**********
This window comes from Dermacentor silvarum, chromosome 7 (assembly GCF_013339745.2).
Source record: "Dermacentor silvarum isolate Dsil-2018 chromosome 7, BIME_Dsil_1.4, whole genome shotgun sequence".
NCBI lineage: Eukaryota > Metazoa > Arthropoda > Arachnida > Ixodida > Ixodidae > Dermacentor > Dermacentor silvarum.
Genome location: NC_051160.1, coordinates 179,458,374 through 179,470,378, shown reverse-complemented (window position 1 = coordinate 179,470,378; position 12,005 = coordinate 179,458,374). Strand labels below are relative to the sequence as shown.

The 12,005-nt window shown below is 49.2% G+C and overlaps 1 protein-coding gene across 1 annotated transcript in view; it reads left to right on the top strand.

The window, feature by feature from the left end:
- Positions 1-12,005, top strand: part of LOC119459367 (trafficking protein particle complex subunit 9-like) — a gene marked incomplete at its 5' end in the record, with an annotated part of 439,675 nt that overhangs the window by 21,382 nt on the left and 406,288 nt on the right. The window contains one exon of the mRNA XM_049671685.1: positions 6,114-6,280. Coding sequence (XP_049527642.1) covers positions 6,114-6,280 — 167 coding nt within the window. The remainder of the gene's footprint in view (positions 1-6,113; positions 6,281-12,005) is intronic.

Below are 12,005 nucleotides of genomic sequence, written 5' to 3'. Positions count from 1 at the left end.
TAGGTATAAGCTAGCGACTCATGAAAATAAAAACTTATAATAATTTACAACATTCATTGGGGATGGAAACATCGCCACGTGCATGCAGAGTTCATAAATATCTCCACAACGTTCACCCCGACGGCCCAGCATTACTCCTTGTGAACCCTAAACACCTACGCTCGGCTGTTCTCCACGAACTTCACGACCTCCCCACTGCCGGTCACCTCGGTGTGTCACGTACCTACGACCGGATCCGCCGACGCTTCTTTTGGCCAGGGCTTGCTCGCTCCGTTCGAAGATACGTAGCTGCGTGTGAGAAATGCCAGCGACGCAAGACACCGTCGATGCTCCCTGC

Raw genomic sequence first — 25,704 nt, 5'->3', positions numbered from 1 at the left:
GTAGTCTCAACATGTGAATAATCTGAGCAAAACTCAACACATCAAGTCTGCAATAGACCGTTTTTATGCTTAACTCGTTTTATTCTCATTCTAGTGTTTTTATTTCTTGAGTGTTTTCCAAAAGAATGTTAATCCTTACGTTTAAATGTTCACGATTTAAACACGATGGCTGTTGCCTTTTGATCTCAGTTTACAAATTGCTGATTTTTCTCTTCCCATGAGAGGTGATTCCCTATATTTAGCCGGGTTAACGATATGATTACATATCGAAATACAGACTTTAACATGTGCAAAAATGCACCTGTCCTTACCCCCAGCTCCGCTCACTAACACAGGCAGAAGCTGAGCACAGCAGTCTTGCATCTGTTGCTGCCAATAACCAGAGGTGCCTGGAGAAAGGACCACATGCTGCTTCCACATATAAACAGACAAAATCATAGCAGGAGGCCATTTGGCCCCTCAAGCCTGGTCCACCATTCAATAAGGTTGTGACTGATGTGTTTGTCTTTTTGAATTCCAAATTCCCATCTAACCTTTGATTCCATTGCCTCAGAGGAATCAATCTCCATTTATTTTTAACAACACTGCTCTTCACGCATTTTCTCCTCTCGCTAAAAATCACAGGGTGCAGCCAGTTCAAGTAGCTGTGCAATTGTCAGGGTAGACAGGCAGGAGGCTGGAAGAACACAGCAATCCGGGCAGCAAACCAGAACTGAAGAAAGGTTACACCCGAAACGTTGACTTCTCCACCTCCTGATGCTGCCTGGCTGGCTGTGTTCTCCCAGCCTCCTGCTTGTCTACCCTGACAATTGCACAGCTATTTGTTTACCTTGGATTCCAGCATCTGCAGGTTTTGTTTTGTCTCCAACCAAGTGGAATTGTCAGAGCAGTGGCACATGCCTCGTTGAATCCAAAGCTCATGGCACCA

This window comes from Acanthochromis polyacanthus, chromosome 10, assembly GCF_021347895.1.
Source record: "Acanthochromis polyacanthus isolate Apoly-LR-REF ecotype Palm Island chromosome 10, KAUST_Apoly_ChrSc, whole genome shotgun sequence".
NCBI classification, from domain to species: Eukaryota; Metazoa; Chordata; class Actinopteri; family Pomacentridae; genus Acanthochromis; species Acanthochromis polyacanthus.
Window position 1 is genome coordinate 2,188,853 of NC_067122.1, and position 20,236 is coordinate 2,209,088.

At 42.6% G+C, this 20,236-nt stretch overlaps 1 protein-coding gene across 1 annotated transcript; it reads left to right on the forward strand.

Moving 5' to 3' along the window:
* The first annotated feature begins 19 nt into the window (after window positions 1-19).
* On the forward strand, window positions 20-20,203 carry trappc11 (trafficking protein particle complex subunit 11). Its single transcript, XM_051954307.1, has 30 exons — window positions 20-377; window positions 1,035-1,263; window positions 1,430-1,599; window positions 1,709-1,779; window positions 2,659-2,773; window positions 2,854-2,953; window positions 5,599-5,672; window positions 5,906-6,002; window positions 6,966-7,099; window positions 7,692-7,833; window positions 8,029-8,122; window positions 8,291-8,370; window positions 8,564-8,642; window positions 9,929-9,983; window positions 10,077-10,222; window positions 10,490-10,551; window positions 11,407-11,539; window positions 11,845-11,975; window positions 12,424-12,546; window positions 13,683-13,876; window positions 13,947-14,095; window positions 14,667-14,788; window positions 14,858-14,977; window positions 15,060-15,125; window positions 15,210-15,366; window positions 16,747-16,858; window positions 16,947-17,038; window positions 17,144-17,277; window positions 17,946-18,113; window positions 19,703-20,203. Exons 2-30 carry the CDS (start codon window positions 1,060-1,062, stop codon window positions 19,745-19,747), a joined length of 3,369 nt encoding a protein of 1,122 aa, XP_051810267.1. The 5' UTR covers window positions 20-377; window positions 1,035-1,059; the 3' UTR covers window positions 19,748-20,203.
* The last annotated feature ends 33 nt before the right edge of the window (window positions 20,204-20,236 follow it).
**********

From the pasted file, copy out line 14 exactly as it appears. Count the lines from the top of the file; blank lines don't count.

NCBI classification, from domain to species: Eukaryota; Metazoa; Chordata; class Actinopteri; family Pomacentridae; genus Acanthochromis; species Acanthochromis polyacanthus.